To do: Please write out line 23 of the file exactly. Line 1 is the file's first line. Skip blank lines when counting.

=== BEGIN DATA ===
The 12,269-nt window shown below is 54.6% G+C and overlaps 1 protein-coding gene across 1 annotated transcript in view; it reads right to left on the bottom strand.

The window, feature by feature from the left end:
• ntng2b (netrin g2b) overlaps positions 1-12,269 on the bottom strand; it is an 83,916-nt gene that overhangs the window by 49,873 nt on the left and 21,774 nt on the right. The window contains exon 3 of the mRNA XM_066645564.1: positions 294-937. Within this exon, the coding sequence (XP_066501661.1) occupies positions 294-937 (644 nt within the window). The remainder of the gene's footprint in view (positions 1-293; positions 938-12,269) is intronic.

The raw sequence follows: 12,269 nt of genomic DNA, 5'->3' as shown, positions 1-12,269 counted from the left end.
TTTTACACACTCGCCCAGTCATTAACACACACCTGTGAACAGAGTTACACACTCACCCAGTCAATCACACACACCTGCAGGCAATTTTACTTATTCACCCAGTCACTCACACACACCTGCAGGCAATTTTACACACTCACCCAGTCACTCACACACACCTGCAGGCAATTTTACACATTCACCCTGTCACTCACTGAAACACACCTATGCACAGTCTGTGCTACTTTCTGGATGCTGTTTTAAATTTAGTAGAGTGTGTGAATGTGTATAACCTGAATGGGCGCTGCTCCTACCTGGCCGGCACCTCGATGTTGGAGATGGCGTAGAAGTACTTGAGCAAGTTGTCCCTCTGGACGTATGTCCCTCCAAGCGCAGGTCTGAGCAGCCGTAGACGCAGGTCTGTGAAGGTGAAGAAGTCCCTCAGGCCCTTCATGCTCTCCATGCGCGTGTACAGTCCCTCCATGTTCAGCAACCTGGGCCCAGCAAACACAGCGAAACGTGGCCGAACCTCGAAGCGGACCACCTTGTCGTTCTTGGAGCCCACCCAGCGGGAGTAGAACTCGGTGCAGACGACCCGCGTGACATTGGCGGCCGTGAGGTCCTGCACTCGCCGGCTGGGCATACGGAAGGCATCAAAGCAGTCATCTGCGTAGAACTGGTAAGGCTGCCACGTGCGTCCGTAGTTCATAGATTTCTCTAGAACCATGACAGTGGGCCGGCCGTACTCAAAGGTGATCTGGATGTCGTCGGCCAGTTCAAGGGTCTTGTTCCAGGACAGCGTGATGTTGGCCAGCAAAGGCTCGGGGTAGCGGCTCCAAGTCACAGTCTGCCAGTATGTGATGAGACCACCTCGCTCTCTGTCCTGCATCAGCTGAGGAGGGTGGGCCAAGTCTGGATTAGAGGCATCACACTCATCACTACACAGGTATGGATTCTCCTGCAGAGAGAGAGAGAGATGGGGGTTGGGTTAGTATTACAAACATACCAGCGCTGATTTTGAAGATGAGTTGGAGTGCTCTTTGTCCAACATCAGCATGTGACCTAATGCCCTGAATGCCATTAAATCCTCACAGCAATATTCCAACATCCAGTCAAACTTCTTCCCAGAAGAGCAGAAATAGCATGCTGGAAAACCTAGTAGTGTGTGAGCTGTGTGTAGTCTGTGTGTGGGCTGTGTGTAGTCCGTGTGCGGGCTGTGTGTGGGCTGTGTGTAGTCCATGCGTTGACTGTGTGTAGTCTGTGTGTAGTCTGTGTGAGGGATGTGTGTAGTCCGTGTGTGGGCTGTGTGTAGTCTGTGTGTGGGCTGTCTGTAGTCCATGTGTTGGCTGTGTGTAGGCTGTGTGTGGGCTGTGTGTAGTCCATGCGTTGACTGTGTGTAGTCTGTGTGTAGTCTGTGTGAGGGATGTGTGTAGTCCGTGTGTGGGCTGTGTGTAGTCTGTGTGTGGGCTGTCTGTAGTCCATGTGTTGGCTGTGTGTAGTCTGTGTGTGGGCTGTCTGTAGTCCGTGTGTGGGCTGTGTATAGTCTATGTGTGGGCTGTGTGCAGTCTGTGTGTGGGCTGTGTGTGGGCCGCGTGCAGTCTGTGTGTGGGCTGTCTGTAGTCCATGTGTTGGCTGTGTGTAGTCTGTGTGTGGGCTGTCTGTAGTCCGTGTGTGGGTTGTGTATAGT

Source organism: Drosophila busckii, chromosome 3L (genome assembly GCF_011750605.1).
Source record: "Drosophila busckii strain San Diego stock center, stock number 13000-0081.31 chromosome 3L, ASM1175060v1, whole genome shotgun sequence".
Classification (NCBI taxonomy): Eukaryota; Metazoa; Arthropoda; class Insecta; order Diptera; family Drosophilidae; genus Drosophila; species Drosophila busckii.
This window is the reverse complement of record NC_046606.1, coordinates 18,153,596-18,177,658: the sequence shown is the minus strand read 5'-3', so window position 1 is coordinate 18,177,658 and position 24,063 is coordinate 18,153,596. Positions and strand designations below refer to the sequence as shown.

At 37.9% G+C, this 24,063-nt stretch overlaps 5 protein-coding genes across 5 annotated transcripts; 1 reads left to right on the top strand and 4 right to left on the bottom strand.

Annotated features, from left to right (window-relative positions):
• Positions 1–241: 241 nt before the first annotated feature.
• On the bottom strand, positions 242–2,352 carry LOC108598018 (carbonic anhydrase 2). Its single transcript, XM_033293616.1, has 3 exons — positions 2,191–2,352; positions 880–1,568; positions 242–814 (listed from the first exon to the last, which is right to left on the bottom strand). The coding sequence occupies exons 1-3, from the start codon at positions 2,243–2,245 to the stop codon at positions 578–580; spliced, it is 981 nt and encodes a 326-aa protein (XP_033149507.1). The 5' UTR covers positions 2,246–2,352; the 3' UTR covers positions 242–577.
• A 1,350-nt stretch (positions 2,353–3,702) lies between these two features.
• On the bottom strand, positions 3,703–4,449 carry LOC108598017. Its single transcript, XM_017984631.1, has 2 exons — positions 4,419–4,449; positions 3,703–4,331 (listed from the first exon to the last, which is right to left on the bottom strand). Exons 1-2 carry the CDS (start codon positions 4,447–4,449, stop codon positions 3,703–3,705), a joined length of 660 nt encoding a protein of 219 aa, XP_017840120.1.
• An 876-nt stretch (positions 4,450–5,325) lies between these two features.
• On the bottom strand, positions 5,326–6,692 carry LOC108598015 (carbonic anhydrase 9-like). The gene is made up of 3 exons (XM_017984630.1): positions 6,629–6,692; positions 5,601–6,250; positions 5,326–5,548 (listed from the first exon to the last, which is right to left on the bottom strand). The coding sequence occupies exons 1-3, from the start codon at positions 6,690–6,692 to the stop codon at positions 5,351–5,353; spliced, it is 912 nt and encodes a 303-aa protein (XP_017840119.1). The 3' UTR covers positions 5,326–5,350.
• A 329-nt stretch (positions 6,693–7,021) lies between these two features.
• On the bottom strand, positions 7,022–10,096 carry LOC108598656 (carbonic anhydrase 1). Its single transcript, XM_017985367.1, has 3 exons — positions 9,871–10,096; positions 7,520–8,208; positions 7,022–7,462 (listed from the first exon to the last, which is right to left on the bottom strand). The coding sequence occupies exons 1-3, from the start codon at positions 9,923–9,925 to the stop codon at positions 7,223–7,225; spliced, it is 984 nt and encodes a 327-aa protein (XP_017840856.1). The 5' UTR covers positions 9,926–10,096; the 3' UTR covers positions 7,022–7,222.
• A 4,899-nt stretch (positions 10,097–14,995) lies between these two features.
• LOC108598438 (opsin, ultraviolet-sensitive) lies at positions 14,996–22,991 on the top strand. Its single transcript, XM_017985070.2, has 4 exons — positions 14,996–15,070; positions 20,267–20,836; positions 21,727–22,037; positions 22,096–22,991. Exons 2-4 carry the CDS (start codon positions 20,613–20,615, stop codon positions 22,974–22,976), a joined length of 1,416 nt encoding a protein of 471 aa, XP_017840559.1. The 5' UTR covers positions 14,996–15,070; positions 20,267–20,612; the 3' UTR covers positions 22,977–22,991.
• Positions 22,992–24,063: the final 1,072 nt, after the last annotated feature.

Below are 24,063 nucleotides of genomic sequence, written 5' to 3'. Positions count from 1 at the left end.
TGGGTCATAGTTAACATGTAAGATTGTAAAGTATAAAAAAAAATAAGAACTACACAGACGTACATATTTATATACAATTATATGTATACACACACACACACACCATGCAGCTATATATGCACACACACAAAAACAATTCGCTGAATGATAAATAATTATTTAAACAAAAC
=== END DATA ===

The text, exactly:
Below are 24,063 nucleotides of genomic sequence, written 5' to 3'. Positions count from 1 at the left end.